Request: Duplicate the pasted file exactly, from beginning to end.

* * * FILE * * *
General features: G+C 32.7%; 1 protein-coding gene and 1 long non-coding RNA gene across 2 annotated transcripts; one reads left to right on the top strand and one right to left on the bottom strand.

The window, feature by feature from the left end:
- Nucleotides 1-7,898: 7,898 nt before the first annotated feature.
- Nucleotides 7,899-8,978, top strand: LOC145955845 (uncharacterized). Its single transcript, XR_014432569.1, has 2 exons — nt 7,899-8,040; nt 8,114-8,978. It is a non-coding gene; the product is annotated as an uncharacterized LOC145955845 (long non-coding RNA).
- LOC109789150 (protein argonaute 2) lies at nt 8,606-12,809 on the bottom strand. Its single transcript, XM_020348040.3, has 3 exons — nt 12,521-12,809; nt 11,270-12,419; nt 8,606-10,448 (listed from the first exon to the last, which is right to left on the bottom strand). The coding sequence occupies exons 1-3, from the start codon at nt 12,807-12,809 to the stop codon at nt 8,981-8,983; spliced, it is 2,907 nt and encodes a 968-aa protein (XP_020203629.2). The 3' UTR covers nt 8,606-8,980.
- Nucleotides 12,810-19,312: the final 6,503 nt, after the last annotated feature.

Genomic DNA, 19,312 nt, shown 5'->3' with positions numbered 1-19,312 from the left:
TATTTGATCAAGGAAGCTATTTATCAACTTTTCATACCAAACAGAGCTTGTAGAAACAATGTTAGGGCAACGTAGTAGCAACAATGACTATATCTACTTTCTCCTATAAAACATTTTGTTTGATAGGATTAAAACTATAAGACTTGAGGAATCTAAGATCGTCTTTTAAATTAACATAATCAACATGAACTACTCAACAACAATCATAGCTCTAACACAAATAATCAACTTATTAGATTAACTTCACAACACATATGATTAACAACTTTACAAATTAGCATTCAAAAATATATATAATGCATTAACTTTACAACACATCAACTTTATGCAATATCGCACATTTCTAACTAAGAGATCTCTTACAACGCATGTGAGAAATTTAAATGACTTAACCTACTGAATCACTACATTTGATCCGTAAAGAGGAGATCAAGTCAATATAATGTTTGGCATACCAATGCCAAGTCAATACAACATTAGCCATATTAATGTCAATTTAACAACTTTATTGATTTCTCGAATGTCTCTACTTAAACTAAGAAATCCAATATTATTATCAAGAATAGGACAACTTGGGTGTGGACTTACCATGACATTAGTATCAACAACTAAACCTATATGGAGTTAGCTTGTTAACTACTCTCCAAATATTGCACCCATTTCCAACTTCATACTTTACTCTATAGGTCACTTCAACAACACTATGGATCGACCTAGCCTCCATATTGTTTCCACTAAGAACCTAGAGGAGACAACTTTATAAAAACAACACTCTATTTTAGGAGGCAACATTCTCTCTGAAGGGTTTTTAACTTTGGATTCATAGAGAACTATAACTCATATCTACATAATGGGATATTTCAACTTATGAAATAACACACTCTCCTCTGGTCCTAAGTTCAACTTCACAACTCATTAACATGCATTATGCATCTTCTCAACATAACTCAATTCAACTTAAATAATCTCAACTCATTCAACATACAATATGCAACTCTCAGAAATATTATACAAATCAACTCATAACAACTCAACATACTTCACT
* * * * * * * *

General features: G+C 32.7%; 1 protein-coding gene and 1 long non-coding RNA gene across 2 annotated transcripts; one reads left to right on the top strand and one right to left on the bottom strand.

The window, feature by feature from the left end:
- Nucleotides 1-7,898: 7,898 nt before the first annotated feature.
- Nucleotides 7,899-8,978, top strand: LOC145955845 (uncharacterized). Its single transcript, XR_014432569.1, has 2 exons — nt 7,899-8,040; nt 8,114-8,978. It is a non-coding gene; the product is annotated as an uncharacterized LOC145955845 (long non-coding RNA).
- LOC109789150 (protein argonaute 2) lies at nt 8,606-12,809 on the bottom strand. Its single transcript, XM_020348040.3, has 3 exons — nt 12,521-12,809; nt 11,270-12,419; nt 8,606-10,448 (listed from the first exon to the last, which is right to left on the bottom strand). The coding sequence occupies exons 1-3, from the start codon at nt 12,807-12,809 to the stop codon at nt 8,981-8,983; spliced, it is 2,907 nt and encodes a 968-aa protein (XP_020203629.2). The 3' UTR covers nt 8,606-8,980.
- Nucleotides 12,810-19,312: the final 6,503 nt, after the last annotated feature.

Genomic DNA, 19,312 nt, shown 5'->3' with positions numbered 1-19,312 from the left:
TATTTGATCAAGGAAGCTATTTATCAACTTTTCATACCAAACAGAGCTTGTAGAAACAATGTTAGGGCAACGTAGTAGCAACAATGACTATATCTACTTTCTCCTATAAAACATTTTGTTTGATAGGATTAAAACTATAAGACTTGAGGAATCTAAGATCGTCTTTTAAATTAACATAATCAACATGAACTACTCAACAACAATCATAGCTCTAACACAAATAATCAACTTATTAGATTAACTTCACAACACATATGATTAACAACTTTACAAATTAGCATTCAAAAATATATATAATGCATTAACTTTACAACACATCAACTTTATGCAATATCGCACATTTCTAACTAAGAGATCTCTTACAACGCATGTGAGAAATTTAAATGACTTAACCTACTGAATCACTACATTTGATCCGTAAAGAGGAGATCAAGTCAATATAATGTTTGGCATACCAATGCCAAGTCAATACAACATTAGCCATATTAATGTCAATTTAACAACTTTATTGATTTCTCGAATGTCTCTACTTAAACTAAGAAATCCAATATTATTATCAAGAATAGGACAACTTGGGTGTGGACTTACCATGACATTAGTATCAACAACTAAACCTATATGGAGTTAGCTTGTTAACTACTCTCCAAATATTGCACCCATTTCCAACTTCATACTTTACTCTATAGGTCACTTCAACAACACTATGGATCGACCTAGCCTCCATATTGTTTCCACTAAGAACCTAGAGGAGACAACTTTATAAAAACAACACTCTATTTTAGGAGGCAACATTCTCTCTGAAGGGTTTTTAACTTTGGATTCATAGAGAACTATAACTCATATCTACATAATGGGATATTTCAACTTATGAAATAACACACTCTCCTCTGGTCCTAAGTTCAACTTCACAACTCATTAACATGCATTATGCATCTTCTCAACATAACTCAATTCAACTTAAATAATCTCAACTCATTCAACATACAATATGCAACTCTCAGAAATATTATACAAATCAACTCATAACAACTCAACATACTTCACT